August has been dubbed the “Silly Season” because supposedly nothing really important happens during this time. Mucky mucks in the world of business and government tend to take long vacations during this month, and try to spend as little time as possible thinking about work. Because of this reputation, as well as their own desire to take some time off, employment seekers tend to put the brakes on their job hunt for positions right about now. However, they do so at their own peril, said Duncan Mathison, a senior consultant at DBM, a firm that helps professionals find work who have been released through downsizing, mergers and acquisitions, and so forth.
“We typically find that in the third quarter, companies start to look at their budgets for the coming year,” he said. “They’re looking at what they’ve got in their budgets, and they’re looking at what they’re planning for next year. What often happens is in the summer, when the workflow is interrupted by vacations and things like that, it’s a great time to get queued up into the hiring cycle for a company. You do that through networking and those kinds of things so that when they really start selecting people, you’re in the queue. If you wait until the actual offers start going up to get into the job-search cycle, then you’re too late.”
Likewise, the holiday season running from Thanksgiving to New Year’s Day has a reputation as a slow period for company operations and, thus, hiring. Yet, as in August, the holidays are in fact the perfect time to get your foot in the door. “In the holiday period, people say, ‘Nobody hires in December, so don’t look,’ Mathison said. “But the reality is that’s perfect time to be queued up. What we see is our clients who are active during the holiday period are picked up immediately once the new budgets are put into effect at the first of the year. If you miss that cycle because you weren’t in the search, then that puts you off even further.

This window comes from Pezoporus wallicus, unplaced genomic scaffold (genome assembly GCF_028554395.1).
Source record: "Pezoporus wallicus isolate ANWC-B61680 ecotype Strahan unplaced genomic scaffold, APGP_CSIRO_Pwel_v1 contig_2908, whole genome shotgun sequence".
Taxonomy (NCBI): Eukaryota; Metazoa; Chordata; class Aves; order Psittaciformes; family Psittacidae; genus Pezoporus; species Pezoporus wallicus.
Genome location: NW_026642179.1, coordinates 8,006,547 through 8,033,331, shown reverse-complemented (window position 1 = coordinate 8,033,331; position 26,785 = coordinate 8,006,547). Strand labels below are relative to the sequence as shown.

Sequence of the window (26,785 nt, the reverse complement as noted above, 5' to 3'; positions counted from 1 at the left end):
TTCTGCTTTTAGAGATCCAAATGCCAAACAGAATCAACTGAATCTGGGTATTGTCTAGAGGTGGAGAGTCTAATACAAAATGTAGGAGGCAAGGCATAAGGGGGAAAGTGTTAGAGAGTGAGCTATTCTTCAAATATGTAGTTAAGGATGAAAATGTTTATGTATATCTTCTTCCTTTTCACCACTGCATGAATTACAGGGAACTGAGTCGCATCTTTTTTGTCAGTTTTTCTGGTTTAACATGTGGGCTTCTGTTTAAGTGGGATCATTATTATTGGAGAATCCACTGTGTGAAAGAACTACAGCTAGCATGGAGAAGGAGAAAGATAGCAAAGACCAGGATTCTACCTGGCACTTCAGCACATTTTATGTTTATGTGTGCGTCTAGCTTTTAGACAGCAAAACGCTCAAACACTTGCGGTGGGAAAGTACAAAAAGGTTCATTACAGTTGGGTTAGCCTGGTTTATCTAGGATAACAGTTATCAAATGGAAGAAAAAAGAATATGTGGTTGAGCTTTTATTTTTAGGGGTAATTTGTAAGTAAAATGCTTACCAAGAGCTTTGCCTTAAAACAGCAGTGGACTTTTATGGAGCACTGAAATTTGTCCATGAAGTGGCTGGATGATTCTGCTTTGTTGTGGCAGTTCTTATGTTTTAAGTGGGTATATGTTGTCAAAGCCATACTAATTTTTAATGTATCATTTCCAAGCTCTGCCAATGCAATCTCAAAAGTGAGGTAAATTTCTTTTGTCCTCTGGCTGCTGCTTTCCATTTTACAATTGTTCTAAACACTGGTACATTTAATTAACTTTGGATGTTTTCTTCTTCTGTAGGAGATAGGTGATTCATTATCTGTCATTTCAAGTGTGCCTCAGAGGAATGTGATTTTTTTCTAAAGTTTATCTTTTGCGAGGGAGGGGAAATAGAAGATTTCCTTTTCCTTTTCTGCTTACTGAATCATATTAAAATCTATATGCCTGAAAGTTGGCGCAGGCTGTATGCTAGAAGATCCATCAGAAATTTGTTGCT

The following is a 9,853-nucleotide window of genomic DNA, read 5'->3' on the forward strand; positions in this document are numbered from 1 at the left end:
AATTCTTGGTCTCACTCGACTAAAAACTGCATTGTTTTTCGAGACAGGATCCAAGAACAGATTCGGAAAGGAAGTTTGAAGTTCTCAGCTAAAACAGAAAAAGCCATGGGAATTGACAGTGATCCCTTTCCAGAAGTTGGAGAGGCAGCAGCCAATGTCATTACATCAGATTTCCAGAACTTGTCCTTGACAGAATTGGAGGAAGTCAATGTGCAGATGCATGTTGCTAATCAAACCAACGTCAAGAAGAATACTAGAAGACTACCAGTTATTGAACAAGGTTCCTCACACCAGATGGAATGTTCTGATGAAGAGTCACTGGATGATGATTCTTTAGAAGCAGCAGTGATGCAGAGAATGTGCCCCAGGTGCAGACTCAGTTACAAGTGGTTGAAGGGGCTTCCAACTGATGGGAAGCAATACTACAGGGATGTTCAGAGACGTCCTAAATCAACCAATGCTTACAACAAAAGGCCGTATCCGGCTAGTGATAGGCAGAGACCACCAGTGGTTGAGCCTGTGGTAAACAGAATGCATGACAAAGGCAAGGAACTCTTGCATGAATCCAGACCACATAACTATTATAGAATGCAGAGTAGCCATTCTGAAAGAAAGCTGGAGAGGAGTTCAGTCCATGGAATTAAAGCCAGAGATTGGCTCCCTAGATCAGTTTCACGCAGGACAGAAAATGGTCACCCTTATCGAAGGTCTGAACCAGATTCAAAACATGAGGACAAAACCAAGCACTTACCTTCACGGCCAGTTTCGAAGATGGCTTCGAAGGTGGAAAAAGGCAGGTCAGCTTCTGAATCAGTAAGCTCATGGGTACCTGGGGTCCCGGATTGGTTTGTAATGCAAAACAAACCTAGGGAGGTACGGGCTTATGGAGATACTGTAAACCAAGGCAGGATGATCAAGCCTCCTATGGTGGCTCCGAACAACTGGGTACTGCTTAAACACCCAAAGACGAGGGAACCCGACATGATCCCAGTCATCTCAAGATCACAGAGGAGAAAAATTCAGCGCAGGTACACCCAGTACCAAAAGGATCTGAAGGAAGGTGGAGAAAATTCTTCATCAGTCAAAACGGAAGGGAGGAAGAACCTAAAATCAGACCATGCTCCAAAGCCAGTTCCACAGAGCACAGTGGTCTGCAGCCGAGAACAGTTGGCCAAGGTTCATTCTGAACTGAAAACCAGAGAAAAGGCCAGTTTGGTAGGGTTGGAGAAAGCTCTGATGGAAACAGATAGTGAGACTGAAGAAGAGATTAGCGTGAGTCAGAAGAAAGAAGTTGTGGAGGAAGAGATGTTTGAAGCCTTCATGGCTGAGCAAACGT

“The theory is that not much happens in the summer or the holidays,” he added. “If you really understand how companies hire, it’s a mistake to drop out of the search during those time frames. It has to do with the difference between the recruiting process and the job publication process: how companies go through recruiting and when they actually get around to making the offers. Remember, the recruiting process happens before the hire, so don’t drop out.”
There are two issues at play when it comes to job hunting during these ostensibly sluggish periods, Mathison said. To begin with, companies think about opening up a position and go through the exercise of publishing the job through newspaper ads, Web sites and other mediums. Then, they go through the selection cycle. If candidates are already making themselves known to hiring authorities through networking or other direct approaches during that window of time, then that reduces the amount of competition they have. They might even get picked up before the company announces the opening. “You get yourself in the cycle earlier, and you get exposure to positions that are never even published,” Mathison said. “You can save them thousands of dollars in recruiting fees, because they know somebody who’s qualified in that platform. Every manager who’s worth their salt has a file of résumés.”
As for the actual approach, he recommended that IT professionals start out with a soft pitch by making inquiries as to the software, hardware and network applications their desired employers use. “Because of the technical nature of their backgrounds, it’s a very reasonable approach to contact company IT groups directly. You call them up or send them an e-mail asking a very simple question: ‘What kind of platform do you guys operate on?’ You get a sense of what that environment is. Then, you say, ‘I don’t know if you’re hiring right now or not, but I’ve got that background, so it might make sense for us to meet.’ If you don’t have that background, then you qualify them based on that.”